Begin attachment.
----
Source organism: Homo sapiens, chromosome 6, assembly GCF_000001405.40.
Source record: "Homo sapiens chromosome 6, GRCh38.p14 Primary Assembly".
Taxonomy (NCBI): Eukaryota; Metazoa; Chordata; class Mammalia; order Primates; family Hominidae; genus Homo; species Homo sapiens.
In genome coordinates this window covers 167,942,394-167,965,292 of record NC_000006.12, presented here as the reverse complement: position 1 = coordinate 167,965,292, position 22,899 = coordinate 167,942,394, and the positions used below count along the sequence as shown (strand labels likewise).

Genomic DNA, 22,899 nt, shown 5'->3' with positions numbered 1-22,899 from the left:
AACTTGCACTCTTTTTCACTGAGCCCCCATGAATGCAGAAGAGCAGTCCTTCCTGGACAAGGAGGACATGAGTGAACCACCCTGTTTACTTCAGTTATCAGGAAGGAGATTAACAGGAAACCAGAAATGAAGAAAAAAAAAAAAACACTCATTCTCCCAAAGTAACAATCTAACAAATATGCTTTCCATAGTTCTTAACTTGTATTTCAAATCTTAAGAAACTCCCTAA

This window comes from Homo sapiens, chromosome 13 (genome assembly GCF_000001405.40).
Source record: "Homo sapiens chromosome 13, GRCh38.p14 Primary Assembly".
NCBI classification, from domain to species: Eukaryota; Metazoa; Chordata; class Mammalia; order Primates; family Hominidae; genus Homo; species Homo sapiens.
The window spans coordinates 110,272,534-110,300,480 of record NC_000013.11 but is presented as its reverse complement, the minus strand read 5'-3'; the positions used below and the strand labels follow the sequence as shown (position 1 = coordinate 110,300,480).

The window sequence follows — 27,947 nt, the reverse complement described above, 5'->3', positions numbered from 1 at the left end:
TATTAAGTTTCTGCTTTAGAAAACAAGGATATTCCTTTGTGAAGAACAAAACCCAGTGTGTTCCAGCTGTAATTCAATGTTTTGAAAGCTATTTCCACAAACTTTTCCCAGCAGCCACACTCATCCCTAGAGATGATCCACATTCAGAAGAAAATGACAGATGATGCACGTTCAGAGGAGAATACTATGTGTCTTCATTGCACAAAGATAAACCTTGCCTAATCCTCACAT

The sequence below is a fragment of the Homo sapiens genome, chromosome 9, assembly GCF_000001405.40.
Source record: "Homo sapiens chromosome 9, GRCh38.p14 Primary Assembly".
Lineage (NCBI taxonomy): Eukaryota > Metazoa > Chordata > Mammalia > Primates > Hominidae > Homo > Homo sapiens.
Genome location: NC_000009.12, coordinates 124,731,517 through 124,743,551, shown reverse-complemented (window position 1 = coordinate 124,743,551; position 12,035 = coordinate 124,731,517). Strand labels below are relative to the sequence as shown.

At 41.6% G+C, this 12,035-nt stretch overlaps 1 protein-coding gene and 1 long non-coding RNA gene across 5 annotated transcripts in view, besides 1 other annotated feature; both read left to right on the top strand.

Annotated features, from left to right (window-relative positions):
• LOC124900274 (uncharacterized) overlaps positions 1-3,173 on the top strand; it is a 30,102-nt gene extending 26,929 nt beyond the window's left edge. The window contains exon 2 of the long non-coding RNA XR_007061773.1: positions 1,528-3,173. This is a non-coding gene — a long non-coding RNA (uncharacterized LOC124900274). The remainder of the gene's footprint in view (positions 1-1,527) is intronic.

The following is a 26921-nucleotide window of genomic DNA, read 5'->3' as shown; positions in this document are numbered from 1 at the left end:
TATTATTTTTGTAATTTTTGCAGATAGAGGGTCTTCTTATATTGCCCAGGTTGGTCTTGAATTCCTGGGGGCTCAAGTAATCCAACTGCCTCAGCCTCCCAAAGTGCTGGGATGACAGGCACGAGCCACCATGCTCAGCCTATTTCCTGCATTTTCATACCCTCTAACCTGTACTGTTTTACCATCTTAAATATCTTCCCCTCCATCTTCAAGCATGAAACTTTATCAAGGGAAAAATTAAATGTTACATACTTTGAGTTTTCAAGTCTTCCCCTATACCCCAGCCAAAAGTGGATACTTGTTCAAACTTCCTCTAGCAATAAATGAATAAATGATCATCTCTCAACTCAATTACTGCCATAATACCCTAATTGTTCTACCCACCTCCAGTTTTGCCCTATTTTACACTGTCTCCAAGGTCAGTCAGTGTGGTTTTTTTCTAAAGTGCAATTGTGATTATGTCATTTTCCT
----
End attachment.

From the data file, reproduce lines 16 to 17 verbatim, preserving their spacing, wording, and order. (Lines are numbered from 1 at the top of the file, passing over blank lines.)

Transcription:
Genome location: NC_000009.12, coordinates 124,731,517 through 124,743,551, shown reverse-complemented (window position 1 = coordinate 124,743,551; position 12,035 = coordinate 124,731,517). Strand labels below are relative to the sequence as shown.

At 41.6% G+C, this 12,035-nt stretch overlaps 1 protein-coding gene and 1 long non-coding RNA gene across 5 annotated transcripts in view, besides 1 other annotated feature; both read left to right on the top strand.